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Costa et al. BMC Health Services Research 2014, 14:49 RESEARCH ARTICLE Factors associated with quality of services for marginalized groups with mental health problems in 14 European countries Open Access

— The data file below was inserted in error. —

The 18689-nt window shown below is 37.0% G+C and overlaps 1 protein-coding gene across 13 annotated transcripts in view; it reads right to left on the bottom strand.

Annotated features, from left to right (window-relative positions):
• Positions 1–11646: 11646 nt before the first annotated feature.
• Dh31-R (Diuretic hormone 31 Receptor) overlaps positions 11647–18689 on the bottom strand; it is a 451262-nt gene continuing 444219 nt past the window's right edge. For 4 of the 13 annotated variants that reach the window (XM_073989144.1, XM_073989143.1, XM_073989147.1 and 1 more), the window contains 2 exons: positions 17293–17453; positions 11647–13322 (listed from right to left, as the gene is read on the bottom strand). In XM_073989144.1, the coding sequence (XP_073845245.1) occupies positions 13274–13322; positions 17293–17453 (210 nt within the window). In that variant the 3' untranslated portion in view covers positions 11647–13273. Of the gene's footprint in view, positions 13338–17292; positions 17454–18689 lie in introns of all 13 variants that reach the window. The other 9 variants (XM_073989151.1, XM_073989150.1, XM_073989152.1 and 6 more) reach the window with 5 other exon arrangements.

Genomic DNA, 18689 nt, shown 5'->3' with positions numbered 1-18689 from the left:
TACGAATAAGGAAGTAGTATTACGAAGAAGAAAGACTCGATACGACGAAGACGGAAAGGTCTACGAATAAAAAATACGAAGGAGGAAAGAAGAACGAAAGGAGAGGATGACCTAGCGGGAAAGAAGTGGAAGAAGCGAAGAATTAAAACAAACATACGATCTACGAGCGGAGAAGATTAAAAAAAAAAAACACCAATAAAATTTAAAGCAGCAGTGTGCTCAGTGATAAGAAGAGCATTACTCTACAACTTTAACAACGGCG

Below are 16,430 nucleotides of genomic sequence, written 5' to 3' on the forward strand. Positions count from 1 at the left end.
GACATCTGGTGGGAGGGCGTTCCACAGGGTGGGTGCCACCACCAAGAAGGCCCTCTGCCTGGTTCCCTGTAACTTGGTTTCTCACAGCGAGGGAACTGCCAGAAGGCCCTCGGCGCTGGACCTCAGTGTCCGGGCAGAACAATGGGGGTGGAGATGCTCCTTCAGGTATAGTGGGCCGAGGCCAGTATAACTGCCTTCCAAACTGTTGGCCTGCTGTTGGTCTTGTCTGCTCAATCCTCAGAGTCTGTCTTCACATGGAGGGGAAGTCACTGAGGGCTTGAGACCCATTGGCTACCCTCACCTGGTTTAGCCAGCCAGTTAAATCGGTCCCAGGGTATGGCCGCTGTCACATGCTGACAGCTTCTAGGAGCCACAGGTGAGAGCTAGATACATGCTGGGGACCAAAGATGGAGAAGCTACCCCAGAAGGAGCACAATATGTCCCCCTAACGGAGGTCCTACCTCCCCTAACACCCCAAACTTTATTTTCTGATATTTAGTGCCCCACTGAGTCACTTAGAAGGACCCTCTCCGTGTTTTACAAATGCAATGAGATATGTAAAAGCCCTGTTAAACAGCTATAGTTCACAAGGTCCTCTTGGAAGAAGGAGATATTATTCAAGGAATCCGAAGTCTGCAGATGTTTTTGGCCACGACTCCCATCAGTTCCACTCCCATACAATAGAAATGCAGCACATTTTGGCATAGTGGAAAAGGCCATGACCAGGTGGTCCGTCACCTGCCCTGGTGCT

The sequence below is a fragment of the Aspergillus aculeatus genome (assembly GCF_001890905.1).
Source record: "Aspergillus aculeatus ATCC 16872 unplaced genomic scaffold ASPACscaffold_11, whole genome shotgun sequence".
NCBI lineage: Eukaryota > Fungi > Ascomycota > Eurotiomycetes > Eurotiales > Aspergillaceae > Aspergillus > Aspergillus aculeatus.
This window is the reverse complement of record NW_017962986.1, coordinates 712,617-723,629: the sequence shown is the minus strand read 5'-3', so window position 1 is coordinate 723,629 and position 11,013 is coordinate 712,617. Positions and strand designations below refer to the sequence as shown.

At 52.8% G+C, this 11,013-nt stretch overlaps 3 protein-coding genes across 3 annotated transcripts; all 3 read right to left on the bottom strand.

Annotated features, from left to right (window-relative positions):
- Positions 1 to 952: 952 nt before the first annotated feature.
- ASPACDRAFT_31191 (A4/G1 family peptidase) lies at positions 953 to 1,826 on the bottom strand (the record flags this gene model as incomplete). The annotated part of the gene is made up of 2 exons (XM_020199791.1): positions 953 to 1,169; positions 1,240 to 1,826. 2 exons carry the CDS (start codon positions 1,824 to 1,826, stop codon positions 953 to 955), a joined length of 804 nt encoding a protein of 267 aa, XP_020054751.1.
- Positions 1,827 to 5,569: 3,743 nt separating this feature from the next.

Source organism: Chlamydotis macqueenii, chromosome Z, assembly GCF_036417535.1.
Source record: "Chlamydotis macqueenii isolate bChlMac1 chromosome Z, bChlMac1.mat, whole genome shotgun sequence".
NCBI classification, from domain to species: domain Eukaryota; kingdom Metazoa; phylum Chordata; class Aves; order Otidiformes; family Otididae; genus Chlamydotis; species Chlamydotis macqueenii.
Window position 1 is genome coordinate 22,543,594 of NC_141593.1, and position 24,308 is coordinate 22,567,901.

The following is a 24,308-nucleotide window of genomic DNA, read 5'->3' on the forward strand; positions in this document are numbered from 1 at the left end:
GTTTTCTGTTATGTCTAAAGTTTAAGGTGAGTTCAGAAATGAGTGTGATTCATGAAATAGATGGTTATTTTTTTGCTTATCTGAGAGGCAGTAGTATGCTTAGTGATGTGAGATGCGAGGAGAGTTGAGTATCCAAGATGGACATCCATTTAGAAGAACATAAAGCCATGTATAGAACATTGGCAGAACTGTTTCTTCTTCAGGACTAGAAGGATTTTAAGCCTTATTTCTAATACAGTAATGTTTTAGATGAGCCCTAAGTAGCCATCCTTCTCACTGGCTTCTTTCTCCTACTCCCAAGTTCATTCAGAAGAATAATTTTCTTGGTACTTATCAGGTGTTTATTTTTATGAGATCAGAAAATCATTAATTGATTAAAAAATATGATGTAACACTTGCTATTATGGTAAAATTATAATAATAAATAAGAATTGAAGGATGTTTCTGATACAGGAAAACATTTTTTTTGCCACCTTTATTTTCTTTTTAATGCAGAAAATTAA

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Costa et al. BMC Health Services Research 2014, 14:49 RESEARCH ARTICLE Factors associated with quality of services for marginalized groups with mental health problems in 14 European countries Open Access Diogo Costa 1,2*, Aleksandra Matanov 3, Reamonn Canavan 4, Edina Gabor 5, Tim Greacen 6, Petra Vondráčková 7, Ulrike Kluge 8, Pablo Nicaise 9, Jacek Moskalewicz 10, José Manuel Díaz Olalla 11, Christa Straßmayr 12, Martijn Kikkert 13, Joaquim JF Soares 14, Andrea Gaddini 15, Henrique Barros 1,2 and Stefan Priebe 3 Abstract Background: Different service characteristics are known to influence mental health care delivery. Much less is known about the impact of contextual factors, such as the socioeconomic circumstances, on the provision of care to socially marginalized groups. The objectives of this work were to assess the organisational characteristics of services providing mental health care for marginalized groups in 14 European capital cities and to explore the associations between organisational quality, service features and country-level characteristics. Methods: 617 services were assessed in two highly deprived areas in 14 European capital cities. A Quality Index of Service Organisation (QISO) was developed and applied across all sites. Service characteristics and country level socioeconomic indicators were tested and related with the Index using linear regressions and random intercept linear models. Results: The mean (standard deviation) of the QISO score (minimum = 0; maximum = 15) varied from 8.63 (2.23) in Ireland to (2.07) in Hungary. The number of different programmes provided was the only service characteristic significantly correlated with the QISO (p 0.05). The national Gross Domestic Product (GDP) was inversely associated with the QISO. Nearly 15% of the variance of the QISO was attributed to country-level variables, with GDP explaining 12% of this variance. Conclusions: Socioeconomic contextual factors, in particular the national GDP are likely to influence the organisational quality of services providing mental health care for marginalized groups. Such factors should be considered in international comparative studies. Their significance for different types of services should be explored in further research. Keywords: Mental health services, Quality index of service organization, Socially marginalized groups, Multi-level analysis * Correspondence: 1 Department of Clinical Epidemiology, Predictive Medicine and Public Health, University of Porto Medical School, Alameda Prof Hernani Monteiro, Porto, Portugal 2 Institute of Public Health, University of Porto, Rua das Taipas, 135, Porto, Portugal Full list of author information is available at the end of the article 2014 Costa et al.; licensee BioMed Central Ltd. This is an Open Access article distributed under the terms of the Creative Commons Attribution License (http://creativecommons.org/licenses/by/2.0), which permits unrestricted use, distribution, and reproduction in any medium, provided the original work is properly credited. Costa et al. BMC Health Services Research 2014, 14:49 Page 2 of 12 Background Risk factors for poor mental health, including social marginalisation, are particularly common in large capital cities [1,2] and these environments deserve more focus in comparative studies on the provision of care for marginalized groups [3]. It has been suggested that comprehensive services addressing a range of different needs might be more efficient in delivering care to marginalized groups with high prevalence of mental disorders, such as the homeless, refugees and asylum seekers, Roma populations, sex workers and the long-term unemployed [4-9]. However, variation in the provision of health services, especially for vulnerable groups, can be attributed not only to the type of clients the units serve but also to the environment or broader context in which service is provided, as reflected in countries socioeconomic characteristics [10,11]. The current paper aims to: describe an Index developed to measure services organisation in the context of mental health care provided to socially marginalized people in Europe the Quality Index of Service Organisation (QISO); test how the characteristics of services are associated with this created Index; test how country socioeconomic indicators impact on the Index when comparing European capitals. Methods Good practices in mental health care for socially marginalized groups in Europe were identified through the PROMO project - Best Practice in Promoting Mental Health in Socially Marginalized People in Europe [12]. PROMO was designed to assess programmes and systems of services in 14 European countries providing mental health care to socially marginalized groups. Services were assessed in terms of their organisational characteristics, type of clients, components of care and funding arrangements, and how these services interconnect to form systems [12]. The study focused on the following six social groups: the long-term unemployed, the homeless, street sex workers, asylum seekers and refugees, irregular migrants and travelling communities. Data collection was conducted within highly deprived areas of the capital cities of the following 14 European countries: Austria, Belgium, Czech Republic, France, Italy, Germany, Hungary, Ireland, Netherlands, Poland, Portugal, Spain, Sweden and United Kingdom. A total of 28 highly deprived geographical areas, two in each participating capital city, were identified using local indices of public health and social deprivation. The population size of each area was intended to be between 80,000 and 150,000 inhabitants, with some flexibility to accommodate different local contexts. If chosen areas were too small, they were combined to achieve the target size. The selected areas were: Vienna: District 16 and District 20; Brussels: Schaerbeek & St Josse and Molenbeek; Prague: Prague 3 & 7 and Prague 8; Paris: Secteur Flandre in the 19th arrondissement of Paris and La Courneuve & Aubervilliers in Seine-Saint-Denis; Berlin: Wedding and Kreuzberg; Budapest: District 8 and District 7 & 9; Rome: District 7 and District 15; Dublin: Dublin North Central and Dublin West; Amsterdam: Bos en Lommer & De Baarsjes & Geuzenveld-Slotermeer and Amsterdam Zuid Oost; Warsaw: Praga Polnoc and Wola; Lisbon: Marvila & Santa Maria dos Oliváis and a group of smaller areas (Anjos, Castelo, Encarnação, Graça, Madalena, Mercês, Pena, Penha de França, Santa Catarina, Santa Engrácia, Santa Justa, Santiago, Santo Estêvão, Santos-o- Velho, São Cristóvão e São Lourenço, São José, São Miguel, São Nicolau, São Paulo, São Vicente de Fora, Sé, Socorro); Madrid: Villaverde and Centro; Stockholm: Rinkeby-Kysta & Spånga-Tensta & Skarpnäk and Sodermalm; London: Hackney and Tower Hamlets [13]. The aim was to assess all mental health, social care and general health services that potentially serve marginalized groups with mental health problems. Their organisational characteristics and components, including the type of provider, funding, accessibility, routine data collection, characteristics of staff and programmes provided to people with mental disorders from the marginalized groups were assessed using the PROMO Tool for Assessment of Services (available online) [14]. This structured questionnaire was developed through a Delphi process involving experts from the 14 countries. An online platform was developed to facilitate exchange of information amongst participants involved in this process. The final version of the instrument was translated into the languages of participating countries and three pilot interviews were conducted in each capital to assess applicability and suitability. Data collection was focused on the two identified deprived areas, however, services located outside these areas were also assessed if they were used by clients from the target areas. Available directories and lists were used to identify relevant services, as well as information from local clinicians and experts. Service managers or a member of the staff with relevant knowledge were then contacted via , telephone or post, and invited to participate after a detailed explanation of the purpose of the study and its implications. They were assessed through face to face or telephone interviews. Ethical approval was not required for this study, as no patient data were collected. The services were classified on the basis of their primary focus of care (mental health, general health or social care services) and with regard to the population Costa et al. BMC Health Services Research 2014, 14:49 Page 3 of 12 groups they were serving (either specific to one or more of the PROMO groups or generic, i.e. not focussing on a particular population group). Out of 617 services assessed, 350 were generic services (221 mental health care, 84 social care and 45 general health) and 267 were group-specific services (51 mental health care, 187 social care and 29 general health), (Table 1). Despite the existence of a common protocol for conducting assessments with managers or relevant staff, including numerous reminders for gathering information, some missing information still persisted for variables from all capital cities. The Quality Index of Service Organisation score (QISO) The QISO was developed to facilitate identification of organisational good practice in the context of providing mental health care for socially marginalized people. Its components were defined by the multidisciplinary team of experts involved in the PROMO consortium. The experts professional backgrounds were in mental health and social care, public health and social sciences, encompassing both clinical and research expertise. The team of experts discussed and refined each potential quality indicator and its contribution to the overall index score until a consensus was reached on a final set. Evidence generated within the scope of this and other projects in which participating experts were involved was taken into account when developing the QISO [15,16]. This, in turn, resulted in different weightings of each component as a reflection of their importance to the provision of care to marginalised groups. An emphasis was put on self-referrals as the overall service accessibility and networking were highlighted in other PROMO data and in the findings of previous studies on the provision of care in the context of marginalisation. Clinicians working in deprived areas struggle to find adequate services to provide relevant care to the individuals from marginalised groups, with service coordination often being insufficient [13,15]. Amongst the four components of good practice identified in 154 interviews with experts from the 14 capital cities, three directly relate to access and referrals, specifically, facilitating access to services that provide different aspects of health care (reducing the need for further referrals), strengthening the collaboration and co-ordination between different services, and disseminating information on services both to marginalised groups and to practitioners in the area [13]. Therefore, information concerning service organisation comprised indicators covering six domains, with final organisation scores ranging from 0 to a possible maximum score of 15. Quality provision domains and their contribution to the overall score were: accessibility (8), supervision (1), multidisciplinary team (1), programmes provided (2), coordination (1) and evaluation (2). Quality indicators within each domain correspond to specific service characteristics and account for up to two Table 1 Typology of services assessed Target population Primary focus of care Generic Group-specific Mental health Social care General health Austria 18 (5.1) 28 (10.5) 9 (3.3) 32 (11.8) 5 (6.8) France 41 (11.7) 21 (7.9) 31 (11.4) 11 (4.1) 20 (27.0) Hungary 4 (1.1) 1 (0.4) 1 (0.4) 1 (0.4) 3 (4.1) Poland 26 (7.4) 16 (6.0) 17 (6.3) 19 (7.0) 6 (8.1) Czech Republic 11 (3.1) 8 (3.0) 6 (2.2) 12 (4.4) 1 (1.4) Germany 79 (22.6) 50 (18.7) 53 (19.5) 66 (24.4) 10 (13.5) Italy 15 (4.3) 19 (7.1) 14 (5.1) 12 (4.4) 8 (10.8) Netherlands 24 (6.9) 13 (4.9) 23 (8.5) 14 (5.2) 0 Sweden 0 5 (1.9) 2 (0.7) 0 3 (4.1) Belgium 34 (9.7) 20 (7.5) 21 (7.7) 24 (8.9) 9 (12.2) UK 38 (10.9) 28 (10.5) 40 (14.7) 21 (7.7) 5 (6.8) Spain 6 (1.7) 11 (4.1) 6 (2.2) 11 (4.1) 0 Portugal 17 (4.9) 4 (1.5) 13 (4.8) 7 (2.6) 1 (1.4) Ireland 37 (10.6) 43 (16.1) 36 (13.2) 41 (15.1) 3 (4.1) Total Figures are n (%). Services were classified as either generic or group-specific, based on their target users: if more than 50% of the people using a service were from one of the marginalised group, the service was classified as specific for that group. Social care, mental health or general health service classification was based on service self-definition. In cases where it was not clear whether a service was mental health specific or generic, if 50% of clients were estimated to have a mental health problem the service was classified as a mental health service. Costa et al. BMC Health Services Research 2014, 14:49 Page 4 of 12 points of the score as detailed in Table 2. Accessibility includes indicators on service opening hours, the existence of exclusion criteria for clients, and accepting selfreferrals. Supervision refers to the provision of internal or external staff supervision of any type. Multidisciplinary team is defined as having staff with both mental health and social care professional backgrounds. Programmes provided refers to active outreach programmes and/or home visits to clients as well as case-finding. Coordination refers to services having routine meetings with other services. Finally, Evaluation includes indicators on recording data on input and attendance, as well as data on client satisfaction. Service-level variables In addition to service characteristics, which correspond to the indicators of quality of service organisation, a number of other service features were recorded during the PROMO assessments. In the current analysis, the total number of staff (measured in whole time equivalents, with the number of hours per week defined by each respondent according to his/her national norm) and the number of care programmes provided were used as service-level covariates, due to their importance to the quality of health provision, as asserted in the relevant literature [17], including mental health care studies [18]. Programmes were defined as specific health care or social interventions that each service potentially provides to their clients. Each service was assessed using a specific list of programmes: active outreach, casefinding, home visits, counselling, individual psychotherapy, group psychotherapy, self-help groups, occupational therapy, medication, detoxification and acute withdrawal treatment, drug addiction treatment, alcohol addiction treatment, direct practical help in clients homes, befriending, leisure activities support, mental health advocacy, social welfare support, housing/accommodation advice and support, legal advice and support, job coaching/finding, mental health promotion measures and any other programmes specified by the service being assessed. Country-level variables Three Eurostat country-level socioeconomic indicators were included and tested: the country Gross Domestic Product (GDP), the Material Deprivation rate and the Gini coefficient. The GDP is a commonly used measure for assessing a country s wealth or socioeconomic status, while the Gini coefficient is a measure of income inequality which has been correlated with the prevalence of poor health outcomes and mental disorders [19]. The Material deprivation rate was also chosen because of its direct relevance to the marginalized groups studied, and is considered as an ecological measure of country s burden of social marginalization [20-22]. The Gross Domestic Product per capita in Purchasing Power Standards (PPS) (2008) has been defined by Eurostat as the value of all goods and services produced Table 2 Quality Index of Service Organisation domains, constituting indicators, definition of indicators and their value to the overall score Domain Indicator Definition Value Accessibility Days open Open everyday Mon-Fri 1 Opening hours: a. Open outside Open anytime outside normal office hours (Mon-Fri) 1 normal office hours Opening hours: b. Open at Open at weekend (anytime) 1 weekend Exclusion criteria: a. Lack of No to lack of motivation 1 motivation Exclusion criteria: b. Command of No to command of language of the host country 1 language Exclusion criteria: c. Addictions No to addictions 1 Self-referrals Yes to self-referrals 2 Staff supervision Any supervision internal/external Yes to any supervision (internal/external) 1 Multidisciplinary team Programmes provided Coordination Evaluation Presence of multidisciplinary team Yes to any combination of mental health and social care professionals (at least one mental health and one social care professional) Active outreach/home visits Yes to active outreach or home visits 1 Case finding Yes to case finding 1 Routine meetings with other services Recording data on input, attendance and satisfaction Yes to routine meetings 1 Yes to recording data on input and attendance 1 Yes to recording outcome data on satisfaction and experience 1 1 Costa et al. BMC Health Services Research 2014, 14:49 Page 5 of 12 less the value of any goods or services used in their creation. The volume index of GDP per capita in Purchasing Power Standards is expressed in relation to the European Union (EU-27) average set to equal 100. A country index higher than 100 corresponds to GDP per capita higher than the EU average. Basic figures are expressed in PPS, a common currency that eliminates differences in price levels between countries, thus allowing meaningful volume comparisons of GDP between countries. This index is intended for cross-country rather than for temporal comparisons. The Gini coefficient (2008) as a measure of income inequality is conceptualised as the relationship of cumulative shares of the population arranged according to the level of equalized disposable income, to the cumulative share of the equalized total disposable income received by them. The highertheginicoefficient,themoreinequalityexists. The Material Deprivation rate by poverty status (2008) is the percentage of the population with an enforced lack of at least three out of nine material deprivation items depicting material living conditions, such as housing conditions, possession of durables, and capacity to afford basic requirements [23]. The term enforced lack refers to people wishing to possess items, but not being able to afford them and the items in question are part of a predefined economic strain and durables dimension. Economic strain refers to people not being able to afford to do things they would like to do, such as taking a week s annualholidayawayfrom home, paying a mortgage, rent, utility bills or hire purchase instalments, having a meal with meat, chicken or fish every second day, keeping their home adequately warm, or being able to face unexpected expenses. The durables dimension corresponds to enforced lack of items such as a colour TV, a telephone, a personal car or a washing machine [24]. Statistical analysis Quality index of service organisation distribution Descriptive statistics were computed for the QISO distribution across countries. T-tests and ANOVAs were computed to compare and relate types of services with the QISO. An exploratory factor analysis was also performed to test the QISO components and reliability and is presented in Additional file 1. Exploring factors associated with QISO Correlations between the QISO and the service and country level variables were computed. Unifactorial and multifactorial linear regression analyses were used to examine the association between services characteristics and the QISO. Exploring country differences in QISO With the li